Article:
Other aspects are basically in line with expectations. Real estate policy stayed more or less the same. The government maintained its policy guidelines of 'houses are for living in, not for speculation' but included policies promoting urbanization, community renovation, and land reform – all of which should support real estate demand and investment.

As for monetary policy, the report mentioned that the central bank will further reduce rates and increase the size of total social financing, the aggregate measure for credit in the economy.

China fixed income: latest market updates

After a wave of gains from February to April, China's bond market saw a correction in May.

Bond yields rose across the board, with the largest rises for five and 30-year government bonds of as much as 20bps.

Ten-year yields are up by more than 18bps since the end of April, but have stabilized at around 2.7%, which we see as a key support level.

In terms of credit bonds, new issuance remains high. Short-term credit spreads have narrowed, while longer-term spreads have expanded slightly.

In the high-yield space, low-grade credit bond classes performed better than high-grade, reflecting an increase in market risk appetite.

Why did China's fixed income markets see a correction?

There was a marked improvement in economic and credit data for April.

Industrial output turned positive, inventory destocking picked up, and infrastructure, real estate and manufacturing demand rebounded.

Export data exceeded expectations, corporate loans and bond financing continued to grow rapidly, and more accommodative credit policy showed in the numbers.

That said, China's central bank is now under pressure.

Hawkish voices in China are debating the 'monetization of fiscal deficits,' arguing that the central bank should not finance the fiscal deficit and that fiscal expenditure should not be excessive.

The market is now beginning to worry about the central bank's overall monetary policy stance, particularly now that market supply pressure has increased after local governments greatly increased their bond issuance.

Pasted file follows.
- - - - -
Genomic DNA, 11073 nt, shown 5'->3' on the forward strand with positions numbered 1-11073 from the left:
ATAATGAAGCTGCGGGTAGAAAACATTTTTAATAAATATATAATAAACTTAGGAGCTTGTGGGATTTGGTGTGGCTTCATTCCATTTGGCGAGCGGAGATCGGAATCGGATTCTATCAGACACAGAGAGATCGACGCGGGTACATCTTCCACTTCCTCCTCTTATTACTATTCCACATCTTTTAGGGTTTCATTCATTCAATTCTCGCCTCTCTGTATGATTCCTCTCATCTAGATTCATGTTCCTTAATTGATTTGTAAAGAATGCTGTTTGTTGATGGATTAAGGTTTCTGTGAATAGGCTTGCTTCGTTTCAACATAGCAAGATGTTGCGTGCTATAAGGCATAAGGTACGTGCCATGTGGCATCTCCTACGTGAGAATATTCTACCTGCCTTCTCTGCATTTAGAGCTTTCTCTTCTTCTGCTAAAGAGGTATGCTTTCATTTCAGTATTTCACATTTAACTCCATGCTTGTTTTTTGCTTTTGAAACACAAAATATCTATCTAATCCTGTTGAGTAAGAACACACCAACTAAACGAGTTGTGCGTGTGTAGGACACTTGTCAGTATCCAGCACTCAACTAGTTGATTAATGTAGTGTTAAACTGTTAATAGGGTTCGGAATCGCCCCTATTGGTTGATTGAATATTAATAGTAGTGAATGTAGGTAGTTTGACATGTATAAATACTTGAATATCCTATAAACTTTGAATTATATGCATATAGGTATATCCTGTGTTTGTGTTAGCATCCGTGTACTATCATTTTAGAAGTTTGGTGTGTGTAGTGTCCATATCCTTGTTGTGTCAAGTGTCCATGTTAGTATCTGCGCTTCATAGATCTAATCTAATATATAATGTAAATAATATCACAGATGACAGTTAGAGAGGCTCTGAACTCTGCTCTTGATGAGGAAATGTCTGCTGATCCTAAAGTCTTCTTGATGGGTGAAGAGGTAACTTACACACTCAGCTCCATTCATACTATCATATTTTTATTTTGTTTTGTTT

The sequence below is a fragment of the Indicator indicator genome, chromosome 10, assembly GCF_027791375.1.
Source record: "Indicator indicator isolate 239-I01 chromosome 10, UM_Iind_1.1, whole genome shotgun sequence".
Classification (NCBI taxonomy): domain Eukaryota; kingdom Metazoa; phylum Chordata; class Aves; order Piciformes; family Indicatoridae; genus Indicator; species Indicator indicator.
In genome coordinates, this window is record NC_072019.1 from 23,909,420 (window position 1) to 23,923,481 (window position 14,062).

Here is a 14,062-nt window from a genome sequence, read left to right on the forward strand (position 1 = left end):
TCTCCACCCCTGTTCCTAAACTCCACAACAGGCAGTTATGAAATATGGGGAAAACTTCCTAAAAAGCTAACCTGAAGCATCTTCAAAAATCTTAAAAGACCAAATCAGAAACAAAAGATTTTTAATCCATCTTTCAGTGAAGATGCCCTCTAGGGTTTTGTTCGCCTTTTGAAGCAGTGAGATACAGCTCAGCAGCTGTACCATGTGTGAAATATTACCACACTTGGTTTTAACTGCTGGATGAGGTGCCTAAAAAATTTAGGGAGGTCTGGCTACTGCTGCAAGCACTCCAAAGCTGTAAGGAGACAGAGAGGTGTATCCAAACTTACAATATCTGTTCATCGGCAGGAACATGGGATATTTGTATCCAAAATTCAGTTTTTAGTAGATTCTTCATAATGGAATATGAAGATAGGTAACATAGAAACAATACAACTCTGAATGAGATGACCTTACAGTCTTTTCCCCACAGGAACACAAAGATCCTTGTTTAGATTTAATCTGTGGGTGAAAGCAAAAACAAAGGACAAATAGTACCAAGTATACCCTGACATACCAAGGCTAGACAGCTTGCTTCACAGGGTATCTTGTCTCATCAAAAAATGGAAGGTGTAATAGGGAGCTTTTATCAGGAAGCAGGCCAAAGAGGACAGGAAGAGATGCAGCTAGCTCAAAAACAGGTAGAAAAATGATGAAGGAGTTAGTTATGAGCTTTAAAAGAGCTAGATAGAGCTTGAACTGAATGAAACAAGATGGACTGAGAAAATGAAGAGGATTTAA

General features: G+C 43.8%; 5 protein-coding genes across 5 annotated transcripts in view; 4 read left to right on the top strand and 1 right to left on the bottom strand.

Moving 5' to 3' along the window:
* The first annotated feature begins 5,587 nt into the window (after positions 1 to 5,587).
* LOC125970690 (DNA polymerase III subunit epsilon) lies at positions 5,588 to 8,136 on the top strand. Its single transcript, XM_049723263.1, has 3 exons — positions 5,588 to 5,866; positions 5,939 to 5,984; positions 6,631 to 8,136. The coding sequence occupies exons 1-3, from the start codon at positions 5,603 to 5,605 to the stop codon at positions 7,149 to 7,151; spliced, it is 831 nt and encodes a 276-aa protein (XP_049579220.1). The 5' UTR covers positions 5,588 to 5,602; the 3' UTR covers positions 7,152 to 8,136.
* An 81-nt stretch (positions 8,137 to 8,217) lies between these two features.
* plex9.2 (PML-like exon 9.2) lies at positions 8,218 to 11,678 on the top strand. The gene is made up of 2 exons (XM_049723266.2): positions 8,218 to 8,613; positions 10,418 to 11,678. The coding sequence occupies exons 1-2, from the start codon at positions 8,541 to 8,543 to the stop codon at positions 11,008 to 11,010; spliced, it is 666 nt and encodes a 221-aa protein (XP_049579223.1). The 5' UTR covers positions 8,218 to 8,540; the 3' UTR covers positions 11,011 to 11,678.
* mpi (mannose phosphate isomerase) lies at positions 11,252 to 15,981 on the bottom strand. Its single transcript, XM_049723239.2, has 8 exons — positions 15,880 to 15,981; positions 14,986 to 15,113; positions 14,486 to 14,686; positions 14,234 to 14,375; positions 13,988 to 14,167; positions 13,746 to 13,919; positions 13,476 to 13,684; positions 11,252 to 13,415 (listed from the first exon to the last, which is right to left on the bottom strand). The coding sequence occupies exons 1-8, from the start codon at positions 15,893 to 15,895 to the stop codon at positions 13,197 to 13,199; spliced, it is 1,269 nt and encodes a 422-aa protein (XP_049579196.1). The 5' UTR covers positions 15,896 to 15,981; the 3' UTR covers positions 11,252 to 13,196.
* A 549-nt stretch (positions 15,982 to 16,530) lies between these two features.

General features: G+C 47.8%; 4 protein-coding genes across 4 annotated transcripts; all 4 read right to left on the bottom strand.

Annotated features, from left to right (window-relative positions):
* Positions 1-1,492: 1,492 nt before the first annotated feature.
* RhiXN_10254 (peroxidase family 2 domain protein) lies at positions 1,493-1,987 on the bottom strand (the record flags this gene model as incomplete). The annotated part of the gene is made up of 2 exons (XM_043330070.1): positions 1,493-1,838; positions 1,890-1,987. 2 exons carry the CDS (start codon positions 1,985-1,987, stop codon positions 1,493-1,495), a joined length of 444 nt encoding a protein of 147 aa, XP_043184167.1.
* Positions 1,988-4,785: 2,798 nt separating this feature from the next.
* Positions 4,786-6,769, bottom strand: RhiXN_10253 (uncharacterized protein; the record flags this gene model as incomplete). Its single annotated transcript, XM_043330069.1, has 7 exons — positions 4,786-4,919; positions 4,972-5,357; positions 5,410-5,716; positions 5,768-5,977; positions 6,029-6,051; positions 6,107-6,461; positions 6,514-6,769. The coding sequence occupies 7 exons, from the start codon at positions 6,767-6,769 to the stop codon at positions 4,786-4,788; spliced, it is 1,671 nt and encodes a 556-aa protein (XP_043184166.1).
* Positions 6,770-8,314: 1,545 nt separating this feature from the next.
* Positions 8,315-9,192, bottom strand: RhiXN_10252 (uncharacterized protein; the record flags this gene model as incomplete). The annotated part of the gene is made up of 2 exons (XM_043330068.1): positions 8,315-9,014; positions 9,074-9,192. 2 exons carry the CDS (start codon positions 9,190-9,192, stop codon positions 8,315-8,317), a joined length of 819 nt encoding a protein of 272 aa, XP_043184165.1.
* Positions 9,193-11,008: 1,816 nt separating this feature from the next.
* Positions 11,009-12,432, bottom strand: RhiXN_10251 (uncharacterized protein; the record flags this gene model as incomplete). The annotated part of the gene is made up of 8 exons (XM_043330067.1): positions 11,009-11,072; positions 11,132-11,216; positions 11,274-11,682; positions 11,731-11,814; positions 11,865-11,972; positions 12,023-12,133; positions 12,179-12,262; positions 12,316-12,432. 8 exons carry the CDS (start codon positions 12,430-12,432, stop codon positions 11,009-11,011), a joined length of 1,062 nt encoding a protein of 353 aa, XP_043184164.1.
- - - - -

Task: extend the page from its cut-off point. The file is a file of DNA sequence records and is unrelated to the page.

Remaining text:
2H20 Outlook: Cautious on uncertainty from external factors; focused on industry leaders

As we move into 2H20, we remain cautious about the risk outlook.

A number of factors are prominent, including ongoing US-China trade tensions, geopolitical issues around the world, oil price instability, and the upcoming US election.

Additionally, there remains the prospect of a second COVID-19 outbreak. As such, fixed income will remain an important outlet for investors amid uncertainty.

Additionally, given the improvement in financing conditions and the decline in default rates, we expect demand for credit bonds, particularly high-yield bonds, to improve, and we expect them to outperform investment grade credit in 2H20.

At present, we see some potential for a correction in the investment grade credit bond space, which may present opportunities in the coming months.

Sector-wise, we are optimistic on prospects for real estate, infrastructure, consumption, and medical industries, and we are particularly focused on leading companies in those spaces. 

We are avoiding companies exposed to foreign trade, as well as zombie state-owned enterprises and air travel companies.